Turn on Arduino at intervals

I have an Arduino used as a data logger that radios data at hourly intervals.

The trouble is the power draw between samples. What I need is a low power consumption timer circuit that can wake the Arduino up every x minutes (programmable) and then switch it off after it transmits a reading.

I'm sure it could be done with a 555 timer or similar, but I'm not a electronics person so would appreciate some help.

thanks in advance

steveh

why don't you get a christmas tree lights timer. Most of the new ones allow you to set the intervals. The electronic circuit you need
is a two stage 555 long duration astable that has a first stage with a pot adjustable time duration. It goes high for x minutes or hours and then low for the same time period.(50% duty cycle) the second stage is a short duration timer 2 minutes or so, also adjustable to 10 min . When it comes on, it turns on the power for the arduino, which automatically runs the current sketch (to transmit reading) and when the power goes off the cycle is complete and repeats again in x min or hours. The second stage is a
Monostable , or ONE-SHOT (One pulse) whereas the first stage is astable , continuously alternating on/off.

A Christmas tree light timer sounds fine as long as its battery powered as I don't have mains at the Arduino.

You can use the watchDog it has a maximum wakeup interval of 8seconds and then again it goes off and again wakeup after this time! this will help a lot of battery savings.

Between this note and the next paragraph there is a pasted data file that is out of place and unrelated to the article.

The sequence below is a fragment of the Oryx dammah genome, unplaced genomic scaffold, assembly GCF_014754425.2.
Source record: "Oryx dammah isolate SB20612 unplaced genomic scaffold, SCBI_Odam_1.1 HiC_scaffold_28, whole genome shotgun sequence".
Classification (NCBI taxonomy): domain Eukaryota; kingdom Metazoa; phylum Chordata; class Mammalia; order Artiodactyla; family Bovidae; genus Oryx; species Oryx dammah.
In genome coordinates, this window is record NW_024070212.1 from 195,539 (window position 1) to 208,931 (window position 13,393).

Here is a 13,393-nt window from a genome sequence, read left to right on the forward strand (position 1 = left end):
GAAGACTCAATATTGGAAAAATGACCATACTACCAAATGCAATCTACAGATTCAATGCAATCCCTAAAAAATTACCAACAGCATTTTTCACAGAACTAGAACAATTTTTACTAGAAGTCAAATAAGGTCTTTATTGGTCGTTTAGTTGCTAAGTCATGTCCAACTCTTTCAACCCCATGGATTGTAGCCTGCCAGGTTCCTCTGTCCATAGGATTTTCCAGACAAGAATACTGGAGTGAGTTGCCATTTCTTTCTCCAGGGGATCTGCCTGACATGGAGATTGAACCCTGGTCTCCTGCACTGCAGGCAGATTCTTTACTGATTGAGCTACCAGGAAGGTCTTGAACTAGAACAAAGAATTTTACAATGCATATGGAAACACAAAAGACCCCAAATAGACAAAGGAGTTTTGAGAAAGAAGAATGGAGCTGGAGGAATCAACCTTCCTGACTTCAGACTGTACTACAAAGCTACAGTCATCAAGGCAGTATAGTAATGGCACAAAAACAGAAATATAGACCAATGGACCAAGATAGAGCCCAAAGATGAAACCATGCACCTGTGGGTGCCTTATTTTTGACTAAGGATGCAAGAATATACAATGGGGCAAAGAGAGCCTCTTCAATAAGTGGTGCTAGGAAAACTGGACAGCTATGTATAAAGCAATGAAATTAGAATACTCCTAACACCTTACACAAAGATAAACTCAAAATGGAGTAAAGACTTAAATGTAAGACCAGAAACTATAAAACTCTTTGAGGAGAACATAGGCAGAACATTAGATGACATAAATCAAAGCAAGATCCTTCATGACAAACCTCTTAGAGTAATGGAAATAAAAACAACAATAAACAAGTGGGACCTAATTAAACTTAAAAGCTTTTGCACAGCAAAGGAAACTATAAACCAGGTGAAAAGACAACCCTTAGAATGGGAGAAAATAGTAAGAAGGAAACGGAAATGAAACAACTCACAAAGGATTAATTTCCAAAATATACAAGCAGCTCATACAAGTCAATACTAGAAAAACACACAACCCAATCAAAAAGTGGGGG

If you're using any of the official Arduinos or the common clones with linear voltage regulators then sleeping the Arduino will not reduce the power consumption much, because the rest of the board continues to draw power even when the microcontroller is sleeping. In order to minimise power consumption for battery use you need to eliminate all the ancilliary devices and use a minimal Arduino - either a standalone chip, or a clone which is designed for minimal power consumption.

The low power consumption options using any of the official Arduinos all involve powering the whole unit off and using an external timer circuit to power it back on as required. That seems like a more expensive, more complicated and more difficult solution but it's technically feasible if you are committed to using an official Arduino.

"The low power consumption options using any of the official Arduinos all involve powering the whole unit off and using an external timer circuit to power it back on as required. That seems like a more expensive, more complicated and more difficult solution but it's technically feasible if you are committed to using an official Arduino."

That's what I had in mind, I use a Freetronics Eleven board and don't want to go to the trouble of stripping it down.

That's what I had in mind, I use a Freetronics Eleven board and don't want to go to the trouble of stripping it down.

Not stripping it down but perhaps removing some uneccessary stuff of the board if the circuitry allows as such. removing voltage regulators and running on a low clock(and sleeping in between) can be a very good alternative but only if circuitry alllows so goto schematics for your board